Hundreds rally in SF against AIDS cuts
by Matthew S. Bajko
They came wearing red shirts holding up signs that read "No where else to turn" and "AIDS cuts = death" to show their anger over budget cuts many fear will decimate California's ability to fight the AIDS epidemic.
"No budget cuts," chanted the crowd.
Several hundred people protested Governor Arnold Schwarzenegger's decision to cut $82 million in state AIDS funding at a noon rally across the street from the state office building in San Francisco's Civic Center Wednesday, August 5.
If it were not for state run programs that offer discounted HIV medications, counseling services and health care, Cecilia Chung said she would never have gotten over her HIV diagnosis 16 years ago.
"The funding for all those organizations really helped me to get my feet back on the ground and my life together," said the transgender activist. "I would not be here today screaming from the top of my lungs how can we turn back the clock to 25 years again. He is cutting out people's lives."
The Republican governor used his line-item veto power last week to slash another $52 million in general fund support to AIDS programs, including totally eliminating state funding for HIV prevention and testing efforts, on top of what lawmakers had agreed to cut from the state Office of AIDS budget. The AIDS office saw its budget gutted in half, dropping from more than $167.3 million down to $82.4 million for the 2009-2010 fiscal year.
The move infuriated Democratic lawmakers, who are looking at legal means to fight the decision, and enraged AIDS advocates and service providers who fear seeing a spike in HIV cases due to the cuts. People living with HIV and AIDS are concerned reductions in services and healthcare options will be detrimental to their well-being and are looking to elected leaders to reverse the governor's cuts.
"When there is a spike [in HIV cases] we know who has blood on their hands," declared Chung.
San Francisco AIDS Foundation CEO Mark Cloutier told the crowd that the governor and the Legislature are being "reckless with public policy" and vowed he and his agency would not rest until the AIDS cuts were restored. He called on state lawmakers to reconvene and come up with a solution to the state's revenue problems that led to the budget deficits.
"We are outraged. We know there are going to be more infections," said Cloutier. "We have fought for 25 years to build up the San Francisco model of care. He is tearing that system apart."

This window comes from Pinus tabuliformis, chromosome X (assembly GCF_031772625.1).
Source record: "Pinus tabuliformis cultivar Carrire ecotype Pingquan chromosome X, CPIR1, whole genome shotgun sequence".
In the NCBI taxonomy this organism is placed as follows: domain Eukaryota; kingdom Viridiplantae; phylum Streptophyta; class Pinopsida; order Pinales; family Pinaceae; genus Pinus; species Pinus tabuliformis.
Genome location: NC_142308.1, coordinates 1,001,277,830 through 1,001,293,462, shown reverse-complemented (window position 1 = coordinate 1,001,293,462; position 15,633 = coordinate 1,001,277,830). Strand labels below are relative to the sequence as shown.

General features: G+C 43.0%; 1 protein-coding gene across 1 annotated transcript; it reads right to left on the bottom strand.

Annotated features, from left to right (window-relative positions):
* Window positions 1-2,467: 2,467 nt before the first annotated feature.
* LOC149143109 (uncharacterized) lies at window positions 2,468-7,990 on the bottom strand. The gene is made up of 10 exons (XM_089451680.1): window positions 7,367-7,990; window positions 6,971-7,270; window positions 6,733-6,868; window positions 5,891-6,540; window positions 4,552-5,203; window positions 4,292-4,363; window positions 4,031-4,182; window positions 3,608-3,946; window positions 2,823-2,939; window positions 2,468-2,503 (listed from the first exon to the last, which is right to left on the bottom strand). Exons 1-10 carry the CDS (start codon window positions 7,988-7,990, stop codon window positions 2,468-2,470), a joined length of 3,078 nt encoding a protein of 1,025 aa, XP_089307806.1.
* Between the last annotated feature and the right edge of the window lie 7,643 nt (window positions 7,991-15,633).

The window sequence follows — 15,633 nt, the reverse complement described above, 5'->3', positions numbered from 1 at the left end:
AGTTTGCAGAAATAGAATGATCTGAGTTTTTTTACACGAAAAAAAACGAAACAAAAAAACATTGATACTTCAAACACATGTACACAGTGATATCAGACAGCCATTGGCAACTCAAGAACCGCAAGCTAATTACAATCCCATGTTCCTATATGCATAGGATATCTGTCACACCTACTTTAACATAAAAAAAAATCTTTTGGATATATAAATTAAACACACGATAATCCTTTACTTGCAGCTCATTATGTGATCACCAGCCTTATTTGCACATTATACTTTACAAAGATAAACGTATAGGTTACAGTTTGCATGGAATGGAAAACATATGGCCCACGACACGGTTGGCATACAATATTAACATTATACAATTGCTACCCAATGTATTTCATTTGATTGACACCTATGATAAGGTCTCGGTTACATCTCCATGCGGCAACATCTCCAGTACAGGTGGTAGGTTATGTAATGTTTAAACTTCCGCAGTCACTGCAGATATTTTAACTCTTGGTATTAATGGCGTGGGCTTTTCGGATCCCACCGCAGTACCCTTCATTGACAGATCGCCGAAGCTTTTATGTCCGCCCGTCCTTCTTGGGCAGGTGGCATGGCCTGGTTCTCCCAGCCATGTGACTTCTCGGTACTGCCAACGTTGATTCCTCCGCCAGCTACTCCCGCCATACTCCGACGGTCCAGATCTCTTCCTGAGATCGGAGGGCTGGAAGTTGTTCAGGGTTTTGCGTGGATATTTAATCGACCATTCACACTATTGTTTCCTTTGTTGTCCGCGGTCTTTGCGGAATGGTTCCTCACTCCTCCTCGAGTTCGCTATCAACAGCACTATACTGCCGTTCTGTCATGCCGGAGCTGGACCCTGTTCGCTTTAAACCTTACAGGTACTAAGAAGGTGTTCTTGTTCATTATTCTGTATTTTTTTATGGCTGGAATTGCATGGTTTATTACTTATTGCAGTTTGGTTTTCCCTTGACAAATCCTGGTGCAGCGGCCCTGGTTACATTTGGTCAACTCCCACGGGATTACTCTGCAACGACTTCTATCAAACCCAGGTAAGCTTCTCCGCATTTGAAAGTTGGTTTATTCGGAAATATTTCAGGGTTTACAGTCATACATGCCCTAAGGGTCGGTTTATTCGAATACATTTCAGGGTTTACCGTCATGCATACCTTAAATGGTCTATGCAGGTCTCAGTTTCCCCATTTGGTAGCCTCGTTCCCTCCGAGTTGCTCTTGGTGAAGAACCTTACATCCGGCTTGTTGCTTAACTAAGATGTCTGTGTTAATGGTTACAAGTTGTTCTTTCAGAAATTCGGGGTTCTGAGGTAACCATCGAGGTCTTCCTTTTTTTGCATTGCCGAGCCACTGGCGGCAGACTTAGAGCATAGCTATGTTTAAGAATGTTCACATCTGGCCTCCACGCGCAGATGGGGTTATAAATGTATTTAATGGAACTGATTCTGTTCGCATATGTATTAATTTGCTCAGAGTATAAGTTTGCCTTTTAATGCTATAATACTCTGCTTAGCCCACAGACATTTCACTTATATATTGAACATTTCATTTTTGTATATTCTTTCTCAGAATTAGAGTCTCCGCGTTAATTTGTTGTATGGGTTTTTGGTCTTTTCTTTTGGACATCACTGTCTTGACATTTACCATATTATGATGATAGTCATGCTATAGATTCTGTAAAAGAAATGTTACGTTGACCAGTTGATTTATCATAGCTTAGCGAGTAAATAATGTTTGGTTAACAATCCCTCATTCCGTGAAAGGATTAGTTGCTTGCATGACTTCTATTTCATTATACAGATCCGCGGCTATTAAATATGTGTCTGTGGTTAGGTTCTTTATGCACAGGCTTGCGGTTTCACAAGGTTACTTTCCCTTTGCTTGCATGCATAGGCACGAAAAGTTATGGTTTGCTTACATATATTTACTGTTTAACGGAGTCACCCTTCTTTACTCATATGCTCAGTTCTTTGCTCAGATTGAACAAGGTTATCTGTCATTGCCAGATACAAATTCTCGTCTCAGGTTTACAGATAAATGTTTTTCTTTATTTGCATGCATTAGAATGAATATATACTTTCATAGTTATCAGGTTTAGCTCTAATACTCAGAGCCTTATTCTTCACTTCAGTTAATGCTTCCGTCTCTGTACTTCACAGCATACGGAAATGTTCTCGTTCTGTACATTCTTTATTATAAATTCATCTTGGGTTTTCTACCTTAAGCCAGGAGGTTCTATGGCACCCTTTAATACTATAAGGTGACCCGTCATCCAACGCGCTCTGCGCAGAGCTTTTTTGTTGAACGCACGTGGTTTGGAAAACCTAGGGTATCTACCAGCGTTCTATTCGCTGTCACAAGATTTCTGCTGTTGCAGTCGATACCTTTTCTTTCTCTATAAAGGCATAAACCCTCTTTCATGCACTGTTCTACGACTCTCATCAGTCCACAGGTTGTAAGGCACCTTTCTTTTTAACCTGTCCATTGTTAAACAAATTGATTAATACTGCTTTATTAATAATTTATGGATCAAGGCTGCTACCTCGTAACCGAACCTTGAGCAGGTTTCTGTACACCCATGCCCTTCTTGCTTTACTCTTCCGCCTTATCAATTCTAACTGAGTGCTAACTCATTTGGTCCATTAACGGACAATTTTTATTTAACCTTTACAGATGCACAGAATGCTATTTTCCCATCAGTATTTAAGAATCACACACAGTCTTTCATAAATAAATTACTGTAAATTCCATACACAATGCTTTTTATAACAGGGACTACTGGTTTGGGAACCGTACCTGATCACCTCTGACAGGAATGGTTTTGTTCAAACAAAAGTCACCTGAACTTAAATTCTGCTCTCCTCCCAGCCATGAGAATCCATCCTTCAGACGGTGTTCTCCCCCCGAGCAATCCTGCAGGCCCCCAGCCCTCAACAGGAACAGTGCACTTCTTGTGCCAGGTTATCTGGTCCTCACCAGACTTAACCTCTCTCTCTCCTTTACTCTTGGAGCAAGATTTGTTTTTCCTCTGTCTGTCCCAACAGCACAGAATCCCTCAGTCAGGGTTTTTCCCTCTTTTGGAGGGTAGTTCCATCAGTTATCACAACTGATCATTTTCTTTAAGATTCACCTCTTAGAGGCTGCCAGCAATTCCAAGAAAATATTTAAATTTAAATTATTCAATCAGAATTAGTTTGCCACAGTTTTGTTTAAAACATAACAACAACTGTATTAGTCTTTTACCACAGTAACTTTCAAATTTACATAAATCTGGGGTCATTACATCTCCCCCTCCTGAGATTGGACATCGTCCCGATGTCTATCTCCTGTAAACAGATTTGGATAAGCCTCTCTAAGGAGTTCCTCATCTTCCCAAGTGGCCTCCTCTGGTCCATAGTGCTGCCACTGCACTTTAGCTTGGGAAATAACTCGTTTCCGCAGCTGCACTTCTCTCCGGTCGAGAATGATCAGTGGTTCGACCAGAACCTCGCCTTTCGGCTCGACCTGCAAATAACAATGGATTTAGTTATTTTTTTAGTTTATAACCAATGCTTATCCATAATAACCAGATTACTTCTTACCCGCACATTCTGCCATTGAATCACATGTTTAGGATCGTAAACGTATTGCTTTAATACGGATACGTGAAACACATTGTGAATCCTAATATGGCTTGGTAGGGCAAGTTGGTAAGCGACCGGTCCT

According to a report issued Wednesday by San Francisco's controller, Ben Rosenfield, the city stands to lose $36.4 million in funding from Sacramento this fiscal year. Of that amount Rosenfield estimated that the Department of Public Health stands to lose $19.8 million, with roughly $4.6 million coming out of its state AIDS funding.
The state's Office of AIDS is expected to soon release a breakdown of how much individual programs and cities will see their funding drop. The San Francisco AIDS Foundation has estimated it could lose $800,000 in state money.
Maritza Penagos, the HIV services director for Clinica Esperanza at the Mission Neighborhood Health Center, said her agency could lose as much as 50 percent of its state funding for HIV testing and monitoring programs. The clinic's total budget for the new fiscal year had been set at $1.2 million.
"We will not shut down, we will weather this storm," said Penagos, though she added that, "I don't know what we are going to look like three months from now."
Her main concern is for the roughly 450 HIV-positive clients she and her staff treat each year. Mainly Spanish-speaking immigrants, 73 percent of whom self identify as gay men, her clients have no other options when it comes to seeking health care, said Penagos.
"It would be hard for the San Francisco model of care to absorb the needs of those individuals," she said." I think people should be talking with officials about restoring the cuts. This really is a dire situation."
Manuel Rochin, a patient at the clinic who declined to state his sexual orientation, denounced the governor's actions at the rally. Since learning he was HIV-positive in 2000, he said he has depended on the care he receives at the health center.
"I wouldn't be standing here today alive. This is why I am very, very irritated," said Rochin, speaking through an interpreter. "This is a disgrace. He is affecting many, many lives. We want these funds returned."